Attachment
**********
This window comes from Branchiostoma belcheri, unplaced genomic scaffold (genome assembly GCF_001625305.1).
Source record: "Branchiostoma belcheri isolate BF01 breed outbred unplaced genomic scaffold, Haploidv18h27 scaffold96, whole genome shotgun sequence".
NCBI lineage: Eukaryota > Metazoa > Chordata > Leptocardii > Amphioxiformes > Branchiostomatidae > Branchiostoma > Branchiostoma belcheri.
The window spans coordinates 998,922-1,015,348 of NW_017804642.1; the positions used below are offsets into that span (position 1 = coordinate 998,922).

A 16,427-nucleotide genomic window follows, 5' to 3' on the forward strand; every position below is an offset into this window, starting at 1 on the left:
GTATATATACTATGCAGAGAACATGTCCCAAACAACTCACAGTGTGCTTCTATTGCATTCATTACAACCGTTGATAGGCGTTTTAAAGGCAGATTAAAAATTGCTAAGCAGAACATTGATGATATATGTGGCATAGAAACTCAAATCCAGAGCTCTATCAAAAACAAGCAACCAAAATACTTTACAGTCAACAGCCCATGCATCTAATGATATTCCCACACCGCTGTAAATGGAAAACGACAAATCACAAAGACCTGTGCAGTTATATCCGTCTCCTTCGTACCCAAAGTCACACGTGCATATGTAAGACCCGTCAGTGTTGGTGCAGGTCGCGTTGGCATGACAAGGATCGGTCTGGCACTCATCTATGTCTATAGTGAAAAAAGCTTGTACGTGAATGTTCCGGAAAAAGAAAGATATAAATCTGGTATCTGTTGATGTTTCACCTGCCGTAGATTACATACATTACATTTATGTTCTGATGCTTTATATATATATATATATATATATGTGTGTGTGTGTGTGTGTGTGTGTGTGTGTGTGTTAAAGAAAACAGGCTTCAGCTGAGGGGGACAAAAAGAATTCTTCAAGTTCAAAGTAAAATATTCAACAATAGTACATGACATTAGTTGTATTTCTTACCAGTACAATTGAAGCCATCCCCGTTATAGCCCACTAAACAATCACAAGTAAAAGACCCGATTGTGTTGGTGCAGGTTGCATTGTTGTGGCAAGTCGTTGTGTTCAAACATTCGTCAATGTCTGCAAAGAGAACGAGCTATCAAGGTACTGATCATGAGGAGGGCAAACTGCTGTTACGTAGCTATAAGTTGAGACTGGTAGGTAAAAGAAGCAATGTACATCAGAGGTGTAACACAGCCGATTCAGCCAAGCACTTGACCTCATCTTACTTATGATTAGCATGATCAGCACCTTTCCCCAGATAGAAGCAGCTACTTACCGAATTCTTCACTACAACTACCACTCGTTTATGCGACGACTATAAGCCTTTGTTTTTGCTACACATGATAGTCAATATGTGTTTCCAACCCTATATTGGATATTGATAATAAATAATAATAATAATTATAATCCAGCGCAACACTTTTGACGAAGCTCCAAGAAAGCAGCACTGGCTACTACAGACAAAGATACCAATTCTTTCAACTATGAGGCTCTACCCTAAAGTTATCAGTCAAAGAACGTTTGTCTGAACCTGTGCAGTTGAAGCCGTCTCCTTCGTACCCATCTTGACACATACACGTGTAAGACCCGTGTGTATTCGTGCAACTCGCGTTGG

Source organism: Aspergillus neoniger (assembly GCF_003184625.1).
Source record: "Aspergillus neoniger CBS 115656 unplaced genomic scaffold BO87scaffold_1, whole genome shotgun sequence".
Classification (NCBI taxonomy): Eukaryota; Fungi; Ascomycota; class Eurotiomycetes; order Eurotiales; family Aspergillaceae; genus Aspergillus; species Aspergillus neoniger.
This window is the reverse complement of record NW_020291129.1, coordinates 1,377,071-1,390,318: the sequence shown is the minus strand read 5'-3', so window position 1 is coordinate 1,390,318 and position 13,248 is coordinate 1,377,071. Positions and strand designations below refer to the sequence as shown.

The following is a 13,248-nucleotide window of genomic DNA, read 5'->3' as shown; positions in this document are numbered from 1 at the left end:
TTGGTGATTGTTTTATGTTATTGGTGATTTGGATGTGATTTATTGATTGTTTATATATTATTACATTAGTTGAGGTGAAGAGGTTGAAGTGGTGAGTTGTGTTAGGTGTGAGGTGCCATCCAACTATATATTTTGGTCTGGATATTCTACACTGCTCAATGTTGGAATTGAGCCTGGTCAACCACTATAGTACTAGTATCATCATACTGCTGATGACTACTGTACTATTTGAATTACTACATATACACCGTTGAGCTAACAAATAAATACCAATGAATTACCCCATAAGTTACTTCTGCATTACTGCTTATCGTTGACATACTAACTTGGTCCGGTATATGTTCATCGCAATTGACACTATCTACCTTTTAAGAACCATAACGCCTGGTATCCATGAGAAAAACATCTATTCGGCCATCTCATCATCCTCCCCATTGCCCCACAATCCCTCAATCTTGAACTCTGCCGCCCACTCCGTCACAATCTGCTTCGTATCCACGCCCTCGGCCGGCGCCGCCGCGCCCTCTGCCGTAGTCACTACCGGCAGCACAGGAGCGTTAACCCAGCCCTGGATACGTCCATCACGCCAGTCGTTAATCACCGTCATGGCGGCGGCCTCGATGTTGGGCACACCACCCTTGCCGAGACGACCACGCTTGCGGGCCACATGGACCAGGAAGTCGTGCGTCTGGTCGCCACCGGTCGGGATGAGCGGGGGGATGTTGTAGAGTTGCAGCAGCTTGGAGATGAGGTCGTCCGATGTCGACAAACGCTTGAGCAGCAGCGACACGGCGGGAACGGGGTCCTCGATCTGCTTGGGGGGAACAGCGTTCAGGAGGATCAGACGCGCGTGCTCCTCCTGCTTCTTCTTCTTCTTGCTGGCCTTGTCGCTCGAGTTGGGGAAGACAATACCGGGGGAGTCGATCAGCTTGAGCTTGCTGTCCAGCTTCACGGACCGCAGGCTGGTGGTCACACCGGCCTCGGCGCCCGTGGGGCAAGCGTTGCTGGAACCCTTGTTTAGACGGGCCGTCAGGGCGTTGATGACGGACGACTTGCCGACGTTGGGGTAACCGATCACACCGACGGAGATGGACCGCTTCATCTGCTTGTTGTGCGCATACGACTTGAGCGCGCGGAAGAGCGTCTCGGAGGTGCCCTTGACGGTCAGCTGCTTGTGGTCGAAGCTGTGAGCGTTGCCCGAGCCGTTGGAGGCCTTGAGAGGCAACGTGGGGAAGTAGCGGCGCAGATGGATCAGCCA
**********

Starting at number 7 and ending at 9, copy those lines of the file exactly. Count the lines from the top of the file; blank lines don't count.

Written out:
Source organism: Aspergillus neoniger (assembly GCF_003184625.1).
Source record: "Aspergillus neoniger CBS 115656 unplaced genomic scaffold BO87scaffold_1, whole genome shotgun sequence".
Classification (NCBI taxonomy): Eukaryota; Fungi; Ascomycota; class Eurotiomycetes; order Eurotiales; family Aspergillaceae; genus Aspergillus; species Aspergillus neoniger.